On our first day in Luang Prabang, we had arranged to take a tour to two of the main tourist sites. We were collected from the hotel at 0830, and after a short drive through the town arrived at the dock on the Mekong River where we were to board our boat. A slender, roofed motor vessel of about 30 feet, there was more than enough space for 2 tourists and a guide! We set off upriver towards our first destination for the day, the Pak Ou Caves. First, though, there was the mandatory stop in a "local village" (suspiciously well set up for tourists) with huge quantities of local whisky and weaving for sale. Before long we escaped and were back on the boat heading up river.
Temples in the tourist village
On the boat, up the Mekong
Along the way we passed a new bridge, under construction. This dramatic concrete structure is being built to take a new railway, from China to the Lao capital of Vientiane. It's funded, and being constructed, by the Chinese. The concept of driving a new rail route through the mountains, rivers, and jungle of Laos really appealed to the civil engineer in me. After a total journey of about 90 minutes, we pulled in to the dock at the Pak Ou caves.
The new Chinese rail bridge
Named for the mouth of the tributary river the caves sit opposite, the Pak Ou caves are made up of an upper and lower cave. They are a religious site, known for the hundreds (claimed to be 4,000+ but I was not fully convinced) of Buddha figures places on every possible surface within the caves. This tradition was apparently started, or at least became much more popular, after the Thai King visited in the early 1900s. We spent a while viewing the Buddhas, with a gentle accompaniment of children trying to sell us small birds in cages; apparently you buy and release these for good luck.
Lower Pak Ou cave
A coconut for lunch!
The return journey on the boat took a little less time. We were going downriver now, and the captain throttled back to save on fuel. After lunch at the Coconut Garden in Luang Prabang's small main street it was back in to the bus, and off to visit the Kuang Si waterfall. This (or rather these, as it's an extensive series of falls) are located 25km outside of town and are a major tourist attraction for both foreigners and locals. They are co-located with a bear sanctuary (hooray!), and have several swimming areas; located sensibly at the bottom of the falls, rather than the top.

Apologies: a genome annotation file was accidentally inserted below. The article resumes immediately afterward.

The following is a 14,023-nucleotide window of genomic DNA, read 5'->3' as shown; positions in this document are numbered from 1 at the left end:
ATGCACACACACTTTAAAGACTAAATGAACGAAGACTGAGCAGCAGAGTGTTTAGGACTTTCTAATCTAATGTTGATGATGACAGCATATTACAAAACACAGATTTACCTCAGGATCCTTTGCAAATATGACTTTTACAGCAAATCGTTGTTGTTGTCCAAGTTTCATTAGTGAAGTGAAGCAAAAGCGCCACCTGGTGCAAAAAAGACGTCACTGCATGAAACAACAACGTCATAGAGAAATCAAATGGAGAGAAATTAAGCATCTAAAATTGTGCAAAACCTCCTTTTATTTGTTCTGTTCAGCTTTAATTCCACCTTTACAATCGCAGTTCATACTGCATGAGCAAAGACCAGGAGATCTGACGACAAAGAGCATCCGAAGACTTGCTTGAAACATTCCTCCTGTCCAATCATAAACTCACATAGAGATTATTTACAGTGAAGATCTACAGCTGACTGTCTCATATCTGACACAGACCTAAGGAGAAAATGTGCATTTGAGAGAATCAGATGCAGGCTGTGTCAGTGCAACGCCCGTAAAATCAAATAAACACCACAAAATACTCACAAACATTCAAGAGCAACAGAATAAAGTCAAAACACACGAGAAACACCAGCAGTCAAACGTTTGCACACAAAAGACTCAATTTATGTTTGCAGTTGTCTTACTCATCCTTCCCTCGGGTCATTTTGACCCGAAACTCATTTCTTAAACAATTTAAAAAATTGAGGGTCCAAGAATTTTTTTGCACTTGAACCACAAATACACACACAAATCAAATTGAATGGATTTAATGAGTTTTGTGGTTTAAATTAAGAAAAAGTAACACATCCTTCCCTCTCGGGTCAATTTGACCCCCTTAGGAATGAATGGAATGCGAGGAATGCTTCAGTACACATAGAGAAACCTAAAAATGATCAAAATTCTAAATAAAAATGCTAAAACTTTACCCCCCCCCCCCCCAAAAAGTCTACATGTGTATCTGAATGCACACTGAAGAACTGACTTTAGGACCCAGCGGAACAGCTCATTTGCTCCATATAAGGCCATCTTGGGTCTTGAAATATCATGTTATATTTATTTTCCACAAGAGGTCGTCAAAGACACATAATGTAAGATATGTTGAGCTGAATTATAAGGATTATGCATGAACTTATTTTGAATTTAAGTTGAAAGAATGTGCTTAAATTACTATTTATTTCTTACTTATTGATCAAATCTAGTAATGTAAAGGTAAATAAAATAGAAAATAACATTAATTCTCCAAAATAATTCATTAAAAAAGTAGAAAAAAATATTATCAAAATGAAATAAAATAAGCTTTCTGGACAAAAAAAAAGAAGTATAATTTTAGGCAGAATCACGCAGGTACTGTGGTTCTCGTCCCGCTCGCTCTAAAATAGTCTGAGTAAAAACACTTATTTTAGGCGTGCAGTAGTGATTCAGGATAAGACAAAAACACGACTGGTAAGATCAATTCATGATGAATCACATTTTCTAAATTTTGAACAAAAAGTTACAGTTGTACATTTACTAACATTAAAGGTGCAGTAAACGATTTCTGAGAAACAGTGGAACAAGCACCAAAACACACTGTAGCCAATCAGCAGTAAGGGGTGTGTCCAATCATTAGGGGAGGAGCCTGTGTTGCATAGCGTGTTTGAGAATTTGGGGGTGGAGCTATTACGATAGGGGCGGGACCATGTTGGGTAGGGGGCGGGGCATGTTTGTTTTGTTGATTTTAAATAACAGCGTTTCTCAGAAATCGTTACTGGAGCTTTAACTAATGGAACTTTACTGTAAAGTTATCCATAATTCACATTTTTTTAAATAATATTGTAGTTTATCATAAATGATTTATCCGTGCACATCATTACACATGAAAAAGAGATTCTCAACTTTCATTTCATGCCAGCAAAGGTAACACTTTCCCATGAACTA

At the waterfalls
That evening we ate at Manda de Laos, a beautiful open air restaurant serving Laotian cuisine at tables overlooking three beautiful lily ponds, registered as a UNESCO world heritage site. The flowers of the lilies open up in darkness, so we sat and enjoyed our meal while watching the flowers slowly reveal themselves under the steady rain of the Laotian wet season.
On our last day in Laos, we decided to explore the city a little. After a slow morning, meeting with a flying friend and enjoying a Korean lunch, we headed to the Royal Palace, now a museum about the last Lao monarch.
Korean lunch for one
Colonial buildings in Luang Prabang
The museum showcases the old royal living quarters and reception rooms, gifts received from various other countries dignitaries, and a selection of the monarch's cars. This included his "Jeep" - actually a Toyota! The royal temple was also open for viewing; sadly no photographs were allowed, as it was the most impressive we'd seen so far!
The royal temple
After visiting the museum, we crossed the road and climbed Phousi Hill, a 100m high hill in the center of Luang Prabang's old town. The Buddhist temple of Wat Chom Si sits at the top, and amazing views of Luang Prabang are to be had from every side.
It was drizzling steadily throughout the afternoon, so after Phousi Hill we headed back to the hotel. That evening we met my flying friend at dinner on Luang Prabang's main street, before turning in early. We'd be leaving the hotel at 0630 to take on chapter 2 of the Luang Prabang airport saga!